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A Lot or a Little?
What you will—and won't—find in this movie.
The purpose of the documentary is to educate, so it’s filled with many fascinating facts from beginning to end about the different daily lives and evolutionary paths of all different species of flightless birds around the world. For example, the penguins in the Galapagos can reach speeds of up to 35 kilometers per hour underwater, most flightless bird males do the most work in raising their species's young, and adult ostriches weigh about three times more than adult cheetahs.
A respect for nature and the environment is promoted.
Violence & Scariness
There's one moment of slight peril (a dingo chases a flock of emus in the Australian bush) and some shots of birds eating and digging into insects, but there's no graphic violence shown.
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Sex, Romance & Nudity
There's some talk of the various flightless birds’ mating rituals.
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Parents Need to Know
Parents need to know that These Birds Were Made for Walking is a half-hour-long TV nature documentary about the daily lives and evolutionary paths of the various flightless birds around the planet, including ostriches, cassowaries, cormorants, penguins, and cranes, and rheas. These animals are shown interacting with their beautiful and panoramic environments in a variety of closeups, wide shots, slow motion, and more great uses of camera and sound, which makes the documentary a good superficial experience in addition to being pack full with information that should be interesting especially for kids who already interested in biology and/or ecology. There's some talk of the various flightless birds’ mating rituals but no graphic animal sex and no human sex shown. Lastly, there's one moment of slight peril (a dingo chases a flock of emus in the Australian bush) and some shots of birds eating and digging into insects, but there's no human or too graphic violence shown. To stay in the loop on more movies like this, you can sign up for weekly Family Movie Night emails.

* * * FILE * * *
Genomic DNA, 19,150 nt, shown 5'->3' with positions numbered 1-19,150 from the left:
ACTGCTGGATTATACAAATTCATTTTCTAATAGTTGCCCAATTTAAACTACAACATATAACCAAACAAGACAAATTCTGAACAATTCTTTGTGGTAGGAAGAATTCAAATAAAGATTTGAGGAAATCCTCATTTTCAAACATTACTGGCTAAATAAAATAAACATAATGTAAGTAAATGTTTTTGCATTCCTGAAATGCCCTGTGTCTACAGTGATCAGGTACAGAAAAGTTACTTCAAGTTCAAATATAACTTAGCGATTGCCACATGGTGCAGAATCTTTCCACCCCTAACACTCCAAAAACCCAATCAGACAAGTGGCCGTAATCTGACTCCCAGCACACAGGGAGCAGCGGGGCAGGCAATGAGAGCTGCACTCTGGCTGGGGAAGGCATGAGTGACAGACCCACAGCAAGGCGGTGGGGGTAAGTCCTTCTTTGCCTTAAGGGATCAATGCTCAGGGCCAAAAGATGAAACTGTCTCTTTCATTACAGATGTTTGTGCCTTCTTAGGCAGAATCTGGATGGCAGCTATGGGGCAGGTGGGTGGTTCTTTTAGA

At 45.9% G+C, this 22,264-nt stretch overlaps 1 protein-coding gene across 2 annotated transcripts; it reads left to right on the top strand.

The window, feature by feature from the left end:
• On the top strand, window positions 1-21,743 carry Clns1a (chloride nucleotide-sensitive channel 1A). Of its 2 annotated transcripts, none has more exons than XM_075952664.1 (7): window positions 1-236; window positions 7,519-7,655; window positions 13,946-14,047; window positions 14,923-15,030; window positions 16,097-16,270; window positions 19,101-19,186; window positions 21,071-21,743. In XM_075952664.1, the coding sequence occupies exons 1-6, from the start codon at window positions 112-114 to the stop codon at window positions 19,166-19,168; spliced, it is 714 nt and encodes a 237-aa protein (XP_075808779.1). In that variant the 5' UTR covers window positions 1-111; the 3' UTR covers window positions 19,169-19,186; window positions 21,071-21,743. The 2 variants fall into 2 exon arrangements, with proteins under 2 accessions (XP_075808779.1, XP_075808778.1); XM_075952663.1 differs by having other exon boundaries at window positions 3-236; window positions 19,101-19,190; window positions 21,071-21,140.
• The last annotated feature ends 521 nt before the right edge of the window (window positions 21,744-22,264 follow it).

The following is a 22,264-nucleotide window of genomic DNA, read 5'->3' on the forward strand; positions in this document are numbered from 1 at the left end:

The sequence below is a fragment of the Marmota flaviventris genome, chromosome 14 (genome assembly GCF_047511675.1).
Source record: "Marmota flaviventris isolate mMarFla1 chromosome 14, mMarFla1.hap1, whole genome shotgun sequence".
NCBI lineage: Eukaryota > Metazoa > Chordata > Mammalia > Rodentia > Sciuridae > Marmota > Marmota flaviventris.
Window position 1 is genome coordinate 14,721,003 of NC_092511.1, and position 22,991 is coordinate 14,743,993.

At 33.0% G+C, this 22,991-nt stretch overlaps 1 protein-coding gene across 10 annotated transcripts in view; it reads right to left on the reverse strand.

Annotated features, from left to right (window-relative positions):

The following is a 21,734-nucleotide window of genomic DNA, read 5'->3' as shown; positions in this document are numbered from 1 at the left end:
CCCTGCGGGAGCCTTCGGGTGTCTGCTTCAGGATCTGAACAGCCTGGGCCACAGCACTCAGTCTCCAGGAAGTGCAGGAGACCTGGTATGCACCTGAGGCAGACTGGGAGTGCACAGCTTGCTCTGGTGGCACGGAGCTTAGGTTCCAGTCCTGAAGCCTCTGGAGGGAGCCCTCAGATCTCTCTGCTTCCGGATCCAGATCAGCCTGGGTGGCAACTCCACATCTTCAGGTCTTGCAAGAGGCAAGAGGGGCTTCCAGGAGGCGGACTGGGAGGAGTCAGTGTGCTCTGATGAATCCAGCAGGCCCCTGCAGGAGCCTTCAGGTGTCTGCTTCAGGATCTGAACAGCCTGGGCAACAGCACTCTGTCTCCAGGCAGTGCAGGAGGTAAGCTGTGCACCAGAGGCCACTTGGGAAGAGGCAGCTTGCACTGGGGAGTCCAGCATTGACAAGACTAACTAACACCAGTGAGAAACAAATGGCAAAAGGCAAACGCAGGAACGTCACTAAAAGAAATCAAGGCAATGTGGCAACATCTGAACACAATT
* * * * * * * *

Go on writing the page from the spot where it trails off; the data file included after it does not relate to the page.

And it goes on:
Is It Any Good?
These Birds Were Made for Walking constructs a half hour filled with beautiful camerawork, quippy dialogue, biology, history, ecology, and more. Like other Curiositystream documentaries, it maintains beautiful camerawork and lush, world-immersing sounds to bring the viewer out into the world of some other species that the viewer might not have even known about yet. Explaining facts like how the separation of the supercontinent Pangea into smaller continents gave way to divergent evolution among the flightless ratite bird, the documentary accounts for a comprehensive and intellectually stimulating collection of enriching sights and sounds.
The usual problem with nature documentaries like this one is that it might be simply not interesting for many possible viewers unless those viewers are already interested in biology and/or ecology. The same holds true for These Birds Were Made for Walking, although the wealth of humor and beautiful production and educational information that it packs into a half hour should hold viewers' attentions better than other nature documentaries.
Did we miss something on diversity?
Research shows a connection between kids' healthy self-esteem and positive portrayals in media. That's why we've added a new "Diverse Representations" section to our reviews that will be rolling out on an ongoing basis. You can help us help kids by suggesting a diversity update.